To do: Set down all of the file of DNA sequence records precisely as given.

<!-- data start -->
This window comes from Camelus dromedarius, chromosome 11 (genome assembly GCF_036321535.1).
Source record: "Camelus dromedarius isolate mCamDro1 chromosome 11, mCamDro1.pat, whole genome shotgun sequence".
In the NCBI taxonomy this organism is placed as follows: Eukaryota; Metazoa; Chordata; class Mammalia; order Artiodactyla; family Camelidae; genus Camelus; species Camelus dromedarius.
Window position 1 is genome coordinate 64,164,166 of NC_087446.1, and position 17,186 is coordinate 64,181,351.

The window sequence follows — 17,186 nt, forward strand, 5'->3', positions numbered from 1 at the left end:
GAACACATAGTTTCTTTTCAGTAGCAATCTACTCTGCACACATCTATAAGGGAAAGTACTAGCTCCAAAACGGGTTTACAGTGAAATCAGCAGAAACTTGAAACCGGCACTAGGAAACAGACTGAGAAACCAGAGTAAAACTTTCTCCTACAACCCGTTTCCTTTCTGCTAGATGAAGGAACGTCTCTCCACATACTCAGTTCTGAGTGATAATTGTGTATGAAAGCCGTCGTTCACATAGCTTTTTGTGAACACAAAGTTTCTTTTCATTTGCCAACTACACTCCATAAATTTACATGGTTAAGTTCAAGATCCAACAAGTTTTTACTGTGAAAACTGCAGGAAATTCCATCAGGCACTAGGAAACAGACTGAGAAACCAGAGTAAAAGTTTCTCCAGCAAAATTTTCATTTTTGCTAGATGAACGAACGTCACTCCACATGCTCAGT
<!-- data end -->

This window comes from Camelus dromedarius, chromosome 11 (genome assembly GCF_036321535.1).
Source record: "Camelus dromedarius isolate mCamDro1 chromosome 11, mCamDro1.pat, whole genome shotgun sequence".
In the NCBI taxonomy this organism is placed as follows: Eukaryota; Metazoa; Chordata; class Mammalia; order Artiodactyla; family Camelidae; genus Camelus; species Camelus dromedarius.
Window position 1 is genome coordinate 64,164,166 of NC_087446.1, and position 17,186 is coordinate 64,181,351.

The window sequence follows — 17,186 nt, forward strand, 5'->3', positions numbered from 1 at the left end:
GAACACATAGTTTCTTTTCAGTAGCAATCTACTCTGCACACATCTATAAGGGAAAGTACTAGCTCCAAAACGGGTTTACAGTGAAATCAGCAGAAACTTGAAACCGGCACTAGGAAACAGACTGAGAAACCAGAGTAAAACTTTCTCCTACAACCCGTTTCCTTTCTGCTAGATGAAGGAACGTCTCTCCACATACTCAGTTCTGAGTGATAATTGTGTATGAAAGCCGTCGTTCACATAGCTTTTTGTGAACACAAAGTTTCTTTTCATTTGCCAACTACACTCCATAAATTTACATGGTTAAGTTCAAGATCCAACAAGTTTTTACTGTGAAAACTGCAGGAAATTCCATCAGGCACTAGGAAACAGACTGAGAAACCAGAGTAAAAGTTTCTCCAGCAAAATTTTCATTTTTGCTAGATGAACGAACGTCACTCCACATGCTCAGT